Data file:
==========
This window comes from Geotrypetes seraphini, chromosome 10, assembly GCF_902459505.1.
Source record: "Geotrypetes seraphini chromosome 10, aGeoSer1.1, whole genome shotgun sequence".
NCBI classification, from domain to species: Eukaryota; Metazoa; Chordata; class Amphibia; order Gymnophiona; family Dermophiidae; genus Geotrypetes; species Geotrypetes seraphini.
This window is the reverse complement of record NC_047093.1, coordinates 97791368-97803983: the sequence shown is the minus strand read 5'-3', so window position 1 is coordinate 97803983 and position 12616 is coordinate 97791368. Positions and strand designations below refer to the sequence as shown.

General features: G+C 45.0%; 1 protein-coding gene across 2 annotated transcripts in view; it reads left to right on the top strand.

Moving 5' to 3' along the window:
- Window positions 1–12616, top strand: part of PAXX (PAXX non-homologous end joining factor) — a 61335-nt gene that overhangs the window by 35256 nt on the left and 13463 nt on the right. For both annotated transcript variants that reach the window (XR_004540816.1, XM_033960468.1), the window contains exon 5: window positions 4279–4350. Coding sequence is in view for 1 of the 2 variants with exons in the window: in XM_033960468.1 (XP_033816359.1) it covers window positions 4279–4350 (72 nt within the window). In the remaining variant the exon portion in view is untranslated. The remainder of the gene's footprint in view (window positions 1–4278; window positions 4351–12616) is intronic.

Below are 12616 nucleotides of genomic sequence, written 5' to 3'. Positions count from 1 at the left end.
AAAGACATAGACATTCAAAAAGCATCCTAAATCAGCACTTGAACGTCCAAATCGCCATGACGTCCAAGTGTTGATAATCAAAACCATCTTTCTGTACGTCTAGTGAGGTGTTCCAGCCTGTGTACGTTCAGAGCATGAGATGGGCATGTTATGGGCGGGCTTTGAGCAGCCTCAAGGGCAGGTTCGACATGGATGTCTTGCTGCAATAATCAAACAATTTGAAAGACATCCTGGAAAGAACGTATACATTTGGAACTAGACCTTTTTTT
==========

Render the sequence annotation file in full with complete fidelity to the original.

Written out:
This window comes from Geotrypetes seraphini, chromosome 10, assembly GCF_902459505.1.
Source record: "Geotrypetes seraphini chromosome 10, aGeoSer1.1, whole genome shotgun sequence".
NCBI classification, from domain to species: Eukaryota; Metazoa; Chordata; class Amphibia; order Gymnophiona; family Dermophiidae; genus Geotrypetes; species Geotrypetes seraphini.
This window is the reverse complement of record NC_047093.1, coordinates 97791368-97803983: the sequence shown is the minus strand read 5'-3', so window position 1 is coordinate 97803983 and position 12616 is coordinate 97791368. Positions and strand designations below refer to the sequence as shown.

General features: G+C 45.0%; 1 protein-coding gene across 2 annotated transcripts in view; it reads left to right on the top strand.

Moving 5' to 3' along the window:
- Window positions 1–12616, top strand: part of PAXX (PAXX non-homologous end joining factor) — a 61335-nt gene that overhangs the window by 35256 nt on the left and 13463 nt on the right. For both annotated transcript variants that reach the window (XR_004540816.1, XM_033960468.1), the window contains exon 5: window positions 4279–4350. Coding sequence is in view for 1 of the 2 variants with exons in the window: in XM_033960468.1 (XP_033816359.1) it covers window positions 4279–4350 (72 nt within the window). In the remaining variant the exon portion in view is untranslated. The remainder of the gene's footprint in view (window positions 1–4278; window positions 4351–12616) is intronic.

Below are 12616 nucleotides of genomic sequence, written 5' to 3'. Positions count from 1 at the left end.
AAAGACATAGACATTCAAAAAGCATCCTAAATCAGCACTTGAACGTCCAAATCGCCATGACGTCCAAGTGTTGATAATCAAAACCATCTTTCTGTACGTCTAGTGAGGTGTTCCAGCCTGTGTACGTTCAGAGCATGAGATGGGCATGTTATGGGCGGGCTTTGAGCAGCCTCAAGGGCAGGTTCGACATGGATGTCTTGCTGCAATAATCAAACAATTTGAAAGACATCCTGGAAAGAACGTATACATTTGGAACTAGACCTTTTTTT